Virgin America CEO Fred Reid is extremely confident the startup carrier’s application for US DOT certification will withstand regulatory scrutiny, saying it was arranged “emphatically to address being within the right boundaries of foreign ownership laws”.

Speaking to ATI, Reid says the carrier “knew all along that detractors might attempt to draw unfavorable attention” to its ownership structure, and thus has been “very, very careful here”.

He adds that Virgin America has “hired very good legal counsel who is extremely well versed with the DOT”.

US major airlines and pilot unions recently asked the regulator to suspend procedures for approving Virgin America’s application, claiming the company has not clarified issues relating to its ownership and management.

Continental Airlines initiated the assault, by questioning Virgin America’s business connections and saying that these links, particularly with Virgin Atlantic Airways chairman Richard Branson, “undermine” the airline’s claim that it is controlled by US citizens.

Delta Air Lines charged that Virgin America’s “bare-bones application raises more questions than answers on the key issue of whether ‘actual control’ of the applicant rests with US citizens as required by law”.

Virgin America responded by suggesting the DOT let interested parties access its confidential exhibits and documents.

“Access to the confidential materials will fully address issues raised by Continental’s December 16, 2005 motion, and the answers to that motion filed to date by other parties,” says Virgin America in its filing with the regulator.

The DOT on December 23 granted immediate interim access to Virgin America’s confidential documents to parties who file appropriate affidavits. The regulator, however, also decided to defer the 21-day deadline for the filing of application answers until 14 days after it has ruled on Continental’s motion, which is expected this week.

Of the total $177.3 million in capital raised by Virgin America, $90 million is from VAI Partners, a US investment group funded by Black Canyon Capital and Cyrus Capital Partners. About $30 million comes from various companies owned by Branson and the rest is debt held by Virgin companies. One of these is licensing the Virgin brand to the new domestic airline.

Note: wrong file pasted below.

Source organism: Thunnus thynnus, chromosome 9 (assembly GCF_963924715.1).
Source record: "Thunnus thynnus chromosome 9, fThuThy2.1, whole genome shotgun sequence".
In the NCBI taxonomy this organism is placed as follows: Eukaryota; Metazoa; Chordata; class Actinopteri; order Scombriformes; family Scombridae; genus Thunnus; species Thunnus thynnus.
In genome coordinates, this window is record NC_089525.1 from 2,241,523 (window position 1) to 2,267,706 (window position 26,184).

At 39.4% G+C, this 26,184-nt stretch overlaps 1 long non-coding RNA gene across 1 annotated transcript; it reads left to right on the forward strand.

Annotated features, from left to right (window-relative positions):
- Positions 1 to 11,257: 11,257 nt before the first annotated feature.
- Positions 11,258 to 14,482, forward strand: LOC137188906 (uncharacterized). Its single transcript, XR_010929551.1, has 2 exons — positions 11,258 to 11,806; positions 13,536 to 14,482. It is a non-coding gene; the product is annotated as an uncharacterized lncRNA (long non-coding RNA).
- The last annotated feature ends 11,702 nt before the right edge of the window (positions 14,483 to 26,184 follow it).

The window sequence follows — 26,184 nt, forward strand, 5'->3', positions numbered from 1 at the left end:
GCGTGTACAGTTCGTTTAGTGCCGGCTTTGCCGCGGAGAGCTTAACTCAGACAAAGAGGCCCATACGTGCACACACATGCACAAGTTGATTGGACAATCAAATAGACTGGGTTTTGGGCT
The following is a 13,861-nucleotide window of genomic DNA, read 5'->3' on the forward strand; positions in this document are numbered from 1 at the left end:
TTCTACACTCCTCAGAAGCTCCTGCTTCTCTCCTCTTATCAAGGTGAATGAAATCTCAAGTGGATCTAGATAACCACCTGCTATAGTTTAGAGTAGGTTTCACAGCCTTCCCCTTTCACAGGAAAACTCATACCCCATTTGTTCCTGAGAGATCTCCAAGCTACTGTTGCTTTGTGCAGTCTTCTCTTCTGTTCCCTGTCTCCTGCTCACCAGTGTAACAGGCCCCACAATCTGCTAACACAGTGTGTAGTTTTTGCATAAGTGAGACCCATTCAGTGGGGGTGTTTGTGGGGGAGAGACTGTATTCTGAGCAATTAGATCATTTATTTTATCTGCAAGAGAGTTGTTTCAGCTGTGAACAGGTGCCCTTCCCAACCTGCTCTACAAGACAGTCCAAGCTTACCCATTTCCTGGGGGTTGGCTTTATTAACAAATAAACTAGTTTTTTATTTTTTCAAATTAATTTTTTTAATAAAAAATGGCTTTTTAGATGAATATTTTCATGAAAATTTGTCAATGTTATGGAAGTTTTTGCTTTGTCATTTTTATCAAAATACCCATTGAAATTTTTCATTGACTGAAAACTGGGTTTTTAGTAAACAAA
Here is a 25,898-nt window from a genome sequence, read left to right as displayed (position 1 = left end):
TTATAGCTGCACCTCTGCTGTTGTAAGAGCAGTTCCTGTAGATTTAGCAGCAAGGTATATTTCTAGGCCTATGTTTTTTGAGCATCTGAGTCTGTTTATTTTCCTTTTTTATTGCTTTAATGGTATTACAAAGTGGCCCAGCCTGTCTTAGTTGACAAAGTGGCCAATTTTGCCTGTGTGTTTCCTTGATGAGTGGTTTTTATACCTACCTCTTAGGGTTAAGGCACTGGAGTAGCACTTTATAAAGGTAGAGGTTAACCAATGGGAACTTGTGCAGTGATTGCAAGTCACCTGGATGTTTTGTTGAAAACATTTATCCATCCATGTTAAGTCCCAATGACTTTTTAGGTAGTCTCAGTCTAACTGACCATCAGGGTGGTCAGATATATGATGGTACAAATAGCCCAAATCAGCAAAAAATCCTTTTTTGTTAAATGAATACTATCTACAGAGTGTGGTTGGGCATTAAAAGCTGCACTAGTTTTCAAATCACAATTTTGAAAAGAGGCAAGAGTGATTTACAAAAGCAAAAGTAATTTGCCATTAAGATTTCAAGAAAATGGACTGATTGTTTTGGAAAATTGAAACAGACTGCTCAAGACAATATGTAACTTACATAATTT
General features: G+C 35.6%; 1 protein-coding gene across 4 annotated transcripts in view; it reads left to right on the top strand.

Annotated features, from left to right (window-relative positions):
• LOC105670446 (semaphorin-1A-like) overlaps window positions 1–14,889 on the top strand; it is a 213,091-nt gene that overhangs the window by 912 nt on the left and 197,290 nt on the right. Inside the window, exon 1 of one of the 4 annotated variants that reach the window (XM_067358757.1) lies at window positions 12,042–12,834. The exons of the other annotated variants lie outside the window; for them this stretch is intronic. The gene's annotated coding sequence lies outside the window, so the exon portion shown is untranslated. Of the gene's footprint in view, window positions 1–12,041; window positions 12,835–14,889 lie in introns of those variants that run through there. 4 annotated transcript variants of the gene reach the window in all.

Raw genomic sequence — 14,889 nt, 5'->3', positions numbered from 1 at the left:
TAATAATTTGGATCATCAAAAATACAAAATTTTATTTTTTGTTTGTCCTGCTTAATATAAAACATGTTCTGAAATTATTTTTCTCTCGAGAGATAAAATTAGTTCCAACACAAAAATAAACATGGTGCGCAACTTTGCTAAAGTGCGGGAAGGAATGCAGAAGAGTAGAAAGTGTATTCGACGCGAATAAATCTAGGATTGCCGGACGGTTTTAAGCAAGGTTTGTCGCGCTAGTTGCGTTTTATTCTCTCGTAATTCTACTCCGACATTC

Reid assures that Virgin America is a “US-led and US-controlled company” that has concentrated on “meeting all the complexities” of the legal requirements and “doing everything right”.

He says one reason why Virgin America took longer than expected to reveal its investors is because it knew “we had a lot of work to do to make sure that the application met very stringent legal requirements pertaining to minority foreign ownership”.

Despite its links to the Virgin brand, Virgin America has “no agreements, handshakes, nothing” that would obligate it to work or codeshare with any carrier, Virgin or otherwise, says the CEO.

“We are under no contractual, implied or other obligation to work with any Virgin carriers, or even give them a preference. This is a very arms length deal,” he adds.

Virgin America hopes to receive DOT certification “as soon as possible” to prepare for a possible 2006 start of service from San Francisco with Airbus A320 family aircraft.

Its first route, linking the California city with New York, is the only one yet announced by the carrier.

Reid says Virgin America chose San Francisco as both its base of operations and headquarters “because we think it’s a market underserved by low-fare carriers and “we like the workforce out here”. A grant of $10 million in job training aid from the state was also a contributing factor, he says, adding that the carrier might also yet receive some state assistance with its public relations.

A frequent flyer program is also in the works; Reid says he would preferably like to be able to launch services with one already in place.

The CEO is also “open minded” about changes to the carrier’s Airbus narrowbody fleet. “We have had no discussions with any alternative vendors of aircraft. Over time, it’s possible that we could diversify our fleet, but we would look at any number of opportunities.

“The main thing is to concentrate on getting the airline going with the planes we have.”


Source: Flight International